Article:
A small hiatus is good for the mind. This hiatus, however, is over, and its end has brought a new release of Wraith Master. Wraith Master now supports “Enso mode”, a demo mode that was previously inaccessible, and the ability to reset the cooler to its default configuration. In addition, the software now reports the firmware version of your Wraith Prism in the header bar, and resolves some small memory leaking issues along with potential crashes. If you want to know the full list of changes, you can find it on the GitLab release page here.
Enso mode is a hardware-baked lighting configuration that comes prepackaged in the Wraith Prism’s firmware. It overwrites the current user settings, and modifies them to a custom configuration that blends a bunch of different modes. It’s difficult to describe through words, so here’s a short loop of my own Wraith Prism using the mode. It looks pretty cool in person!
You can toggle Enso mode, and reset the cooler back to its default configuration, using this button on the header bar in the GUI:
Firmware Version Reporting
This isn’t something that’s super necessary, but I wanted to include it anyway for completeness’s sake. Wraith Master will now display the firmware version in the header bar in GTK, and a flag has been added to get the firmware version from the CLI as well. Here’s what it looks like:
Memory management is hard, but it’s not impossible. After taking a good hard look at my code and how it was tossing around pointers and references, I made some minor changes to how pointers are handled, and this had a sizeable impact on stability. If you were seeing any crashes after using the application for a while, you shouldn’t see those crashes anymore!
Okay, but what’s Wraith Master?
For those who missed the first major release, I’ll quickly recap. Wraith Master is an open-source Linux-only RGB control application for the Wraith Prism, written in Kotlin and compiled down to a native binary. It has feature parity with the official Windows application by Cooler Master, and has two interfaces: a CLI and a GUI. The first major release was published in May, and this is the first minor release to address some missing functionality. You can check it out on GitLab, or on the GitHub mirror.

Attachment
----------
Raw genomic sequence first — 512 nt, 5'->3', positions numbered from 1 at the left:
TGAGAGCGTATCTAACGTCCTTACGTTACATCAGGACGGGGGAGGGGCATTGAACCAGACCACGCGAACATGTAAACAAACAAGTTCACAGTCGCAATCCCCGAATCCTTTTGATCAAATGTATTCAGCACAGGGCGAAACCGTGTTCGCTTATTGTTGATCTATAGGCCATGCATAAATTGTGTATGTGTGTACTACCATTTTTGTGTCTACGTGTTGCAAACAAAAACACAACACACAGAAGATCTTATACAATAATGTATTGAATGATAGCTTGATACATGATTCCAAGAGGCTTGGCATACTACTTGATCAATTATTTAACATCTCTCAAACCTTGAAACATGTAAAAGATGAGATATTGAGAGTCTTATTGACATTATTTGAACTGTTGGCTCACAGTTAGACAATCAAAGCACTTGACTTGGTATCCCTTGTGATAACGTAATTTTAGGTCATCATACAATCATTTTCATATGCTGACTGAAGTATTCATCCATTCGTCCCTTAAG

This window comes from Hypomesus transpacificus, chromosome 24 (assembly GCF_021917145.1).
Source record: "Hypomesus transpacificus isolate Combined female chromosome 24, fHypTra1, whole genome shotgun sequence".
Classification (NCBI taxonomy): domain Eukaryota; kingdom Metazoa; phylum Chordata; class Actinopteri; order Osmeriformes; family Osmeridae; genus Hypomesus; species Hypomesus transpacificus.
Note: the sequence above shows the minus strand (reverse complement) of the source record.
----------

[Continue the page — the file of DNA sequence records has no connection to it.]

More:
How do I get it?
Ubuntu and Debian
.deb packages are available on the Releases page on both GitLab and GitHub.
.rpm packages are available on the Releases page on both GitLab and GitHub.
The two frontends are in the AUR under
wraith-master-bin for a precompiled version, and
wraith-master-cli for versions that have to be compiled from scratch.
Install it directly from the Software Center (just search for
For other Linux distributions, there are prebuilt binaries available on the releases page on both GitLab and GitHub in the
tar.xz format. If you’d rather build it yourself, the information required to do so is here. **Wraith Master is currently incompatible with musl, although I am actively prodding the Kotlin/Native devs to resolve this issue.
How do I set it up?
Wraith Master uses the Wraith Prism’s USB protocol to communicate with the device. This requires an internal USB cable, which is provided with the cooler in the processor’s retail box. The two ends look like this:
One end is plugged into the bottom of the cooler (the side that faces towards the bottom of the case), and the other end is plugged into a USB 2 header on the motherboard. Once this cable is plugged in, Wraith Master can communicate with the cooler.
Thanks for reading all the way through! I have some ideas for what to implement next, but if you have any suggestions, feel free to either respond to the Reddit post that this is being shared under, or create an issue on the GitLab page linked above. Have a good day!